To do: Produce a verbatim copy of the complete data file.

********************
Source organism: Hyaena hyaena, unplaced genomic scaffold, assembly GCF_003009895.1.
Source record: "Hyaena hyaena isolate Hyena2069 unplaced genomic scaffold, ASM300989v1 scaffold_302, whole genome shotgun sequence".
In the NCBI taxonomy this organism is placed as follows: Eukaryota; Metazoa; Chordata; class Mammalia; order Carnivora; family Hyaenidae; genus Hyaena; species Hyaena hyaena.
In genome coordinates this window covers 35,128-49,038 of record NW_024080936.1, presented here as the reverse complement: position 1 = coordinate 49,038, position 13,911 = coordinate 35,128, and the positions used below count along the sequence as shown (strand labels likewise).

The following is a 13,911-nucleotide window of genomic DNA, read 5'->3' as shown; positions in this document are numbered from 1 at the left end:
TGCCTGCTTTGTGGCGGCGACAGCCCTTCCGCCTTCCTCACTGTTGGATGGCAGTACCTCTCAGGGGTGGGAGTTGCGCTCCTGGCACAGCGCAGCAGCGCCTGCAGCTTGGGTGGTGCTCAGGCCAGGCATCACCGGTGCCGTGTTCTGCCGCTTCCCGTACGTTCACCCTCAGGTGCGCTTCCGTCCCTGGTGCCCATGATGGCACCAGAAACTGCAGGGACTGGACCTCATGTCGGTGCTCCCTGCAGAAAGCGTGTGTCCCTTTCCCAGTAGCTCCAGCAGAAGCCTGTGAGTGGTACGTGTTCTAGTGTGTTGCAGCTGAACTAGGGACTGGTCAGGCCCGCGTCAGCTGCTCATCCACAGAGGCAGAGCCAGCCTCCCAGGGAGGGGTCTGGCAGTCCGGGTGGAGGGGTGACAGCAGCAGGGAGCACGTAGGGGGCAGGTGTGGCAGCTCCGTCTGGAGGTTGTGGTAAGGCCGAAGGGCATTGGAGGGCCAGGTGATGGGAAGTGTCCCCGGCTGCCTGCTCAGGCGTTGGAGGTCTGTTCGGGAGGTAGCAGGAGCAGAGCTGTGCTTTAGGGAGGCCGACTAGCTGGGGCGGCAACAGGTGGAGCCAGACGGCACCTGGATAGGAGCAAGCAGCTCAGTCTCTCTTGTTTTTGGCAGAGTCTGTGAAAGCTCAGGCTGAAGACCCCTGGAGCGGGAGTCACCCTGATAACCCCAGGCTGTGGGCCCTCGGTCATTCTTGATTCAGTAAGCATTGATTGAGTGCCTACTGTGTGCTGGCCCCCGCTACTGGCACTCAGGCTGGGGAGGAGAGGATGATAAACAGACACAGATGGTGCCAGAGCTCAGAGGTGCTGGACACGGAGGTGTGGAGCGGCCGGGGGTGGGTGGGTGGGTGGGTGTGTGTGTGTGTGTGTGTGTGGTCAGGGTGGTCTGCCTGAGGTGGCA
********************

Source organism: Hyaena hyaena, unplaced genomic scaffold, assembly GCF_003009895.1.
Source record: "Hyaena hyaena isolate Hyena2069 unplaced genomic scaffold, ASM300989v1 scaffold_302, whole genome shotgun sequence".
In the NCBI taxonomy this organism is placed as follows: Eukaryota; Metazoa; Chordata; class Mammalia; order Carnivora; family Hyaenidae; genus Hyaena; species Hyaena hyaena.
In genome coordinates this window covers 35,128-49,038 of record NW_024080936.1, presented here as the reverse complement: position 1 = coordinate 49,038, position 13,911 = coordinate 35,128, and the positions used below count along the sequence as shown (strand labels likewise).

The following is a 13,911-nucleotide window of genomic DNA, read 5'->3' as shown; positions in this document are numbered from 1 at the left end:
TGCCTGCTTTGTGGCGGCGACAGCCCTTCCGCCTTCCTCACTGTTGGATGGCAGTACCTCTCAGGGGTGGGAGTTGCGCTCCTGGCACAGCGCAGCAGCGCCTGCAGCTTGGGTGGTGCTCAGGCCAGGCATCACCGGTGCCGTGTTCTGCCGCTTCCCGTACGTTCACCCTCAGGTGCGCTTCCGTCCCTGGTGCCCATGATGGCACCAGAAACTGCAGGGACTGGACCTCATGTCGGTGCTCCCTGCAGAAAGCGTGTGTCCCTTTCCCAGTAGCTCCAGCAGAAGCCTGTGAGTGGTACGTGTTCTAGTGTGTTGCAGCTGAACTAGGGACTGGTCAGGCCCGCGTCAGCTGCTCATCCACAGAGGCAGAGCCAGCCTCCCAGGGAGGGGTCTGGCAGTCCGGGTGGAGGGGTGACAGCAGCAGGGAGCACGTAGGGGGCAGGTGTGGCAGCTCCGTCTGGAGGTTGTGGTAAGGCCGAAGGGCATTGGAGGGCCAGGTGATGGGAAGTGTCCCCGGCTGCCTGCTCAGGCGTTGGAGGTCTGTTCGGGAGGTAGCAGGAGCAGAGCTGTGCTTTAGGGAGGCCGACTAGCTGGGGCGGCAACAGGTGGAGCCAGACGGCACCTGGATAGGAGCAAGCAGCTCAGTCTCTCTTGTTTTTGGCAGAGTCTGTGAAAGCTCAGGCTGAAGACCCCTGGAGCGGGAGTCACCCTGATAACCCCAGGCTGTGGGCCCTCGGTCATTCTTGATTCAGTAAGCATTGATTGAGTGCCTACTGTGTGCTGGCCCCCGCTACTGGCACTCAGGCTGGGGAGGAGAGGATGATAAACAGACACAGATGGTGCCAGAGCTCAGAGGTGCTGGACACGGAGGTGTGGAGCGGCCGGGGGTGGGTGGGTGGGTGGGTGTGTGTGTGTGTGTGTGTGTGGTCAGGGTGGTCTGCCTGAGGTGGCA